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  1. See What Happens When The Canucks Show Up?

    <img src=" class="imageFloatLeftFramed">When Christian Ehrhoff scored in the first minute of the game to give the Canucks a 1-0 lead, you have to admit that you’d seen this story before, and not had it end well. Even after Kevin Bieksa doubled the score a few minutes later. Been there, done that, and still wondered how the hell they managed to lose. Thankfully, that didn’t happen this time. People can complain all they want about the Canucks being the victims of a “conspiracy” to keep them out of the SCF because the NHL always wants the team the Canucks are facing to get through because it would be “better for the game”. Seems like the most likely ones to spout these theories? The mainstream media types, which gets the call-in regulars foaming. Get over it. The league didn’t want the Kings to get through because it would be better for the game. They don’t want the Hawks to win because they’re a “team of destiny”. They don’t want the Sharks to advance because it’ll help them live up to their billing. Here’s what the league wants: the two teams that are able to advance to the SCF because they win when they need to. They can get it done. If that’s the Canucks, then great. If it’s someone else, well, that’s what next season is all about. What fans of other teams whine when things don’t go their way? (Leaf fans have a built-in excuse, so they don’t count). Now, when things don’t get called that should, it’s not a conspiracy against the Canucks. It’s just incompetence on the part of the officials. Or did they really think that Shane O’Brien just spontaneously started spouting blood from between his eyes? Or that Daniel Sedin suddenly lost all feeling in both feet while he was skating? Regardless. The Canucks responded exactly the way that they should have. They ignored it, and moved on. Kept playing their game, and got a very well-deserved win, to extend this thing to at least a sixth game. If the Canucks play their style, and get the Hawks to buy into it, they’ll win this series in seven games. But if they play the Hawks style, the way they did for games three and four, this thing won’t end well. We’ll have to see who the Canucks insert into the lineup after Sami Salo went down with a scary looking injury. Sami has sat out for weeks with injuries that didn’t look nearly as bad as that one did. So it unfortunately looks like his year is done. It’s both a good sign when your defensemen can get three of your team’s goals, and also a bad sign. Secondary scoring is good, but they have enough guys who get paid big bucks to put the puck in the net. They need to do so. Tuesday night’s gonna be fun. Go Canucks Go. This post originally appeared on CanuckNation.ca - not all posts that appear here will be cross-posted from that site, and not everything that appears here will be posted on the original site. Feedback on posts is always appreciated.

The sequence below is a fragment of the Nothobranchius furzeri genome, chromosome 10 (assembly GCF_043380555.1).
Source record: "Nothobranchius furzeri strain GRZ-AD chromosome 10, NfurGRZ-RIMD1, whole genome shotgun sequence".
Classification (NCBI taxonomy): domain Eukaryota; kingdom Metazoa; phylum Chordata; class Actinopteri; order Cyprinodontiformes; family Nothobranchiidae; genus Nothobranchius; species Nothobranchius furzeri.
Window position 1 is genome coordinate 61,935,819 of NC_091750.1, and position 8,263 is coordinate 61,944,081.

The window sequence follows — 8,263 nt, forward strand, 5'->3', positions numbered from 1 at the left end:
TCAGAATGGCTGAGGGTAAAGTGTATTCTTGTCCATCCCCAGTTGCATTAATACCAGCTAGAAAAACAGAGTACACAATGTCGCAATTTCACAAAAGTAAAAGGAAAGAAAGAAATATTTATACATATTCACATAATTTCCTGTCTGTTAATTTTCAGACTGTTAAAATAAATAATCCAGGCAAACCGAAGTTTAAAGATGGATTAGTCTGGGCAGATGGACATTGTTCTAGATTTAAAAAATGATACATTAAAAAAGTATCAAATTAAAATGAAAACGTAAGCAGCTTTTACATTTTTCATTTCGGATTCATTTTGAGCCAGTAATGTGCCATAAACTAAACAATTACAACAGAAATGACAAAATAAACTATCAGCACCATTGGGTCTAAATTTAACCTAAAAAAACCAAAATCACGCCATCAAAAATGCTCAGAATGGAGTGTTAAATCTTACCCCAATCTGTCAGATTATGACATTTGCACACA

2. Canucks Advance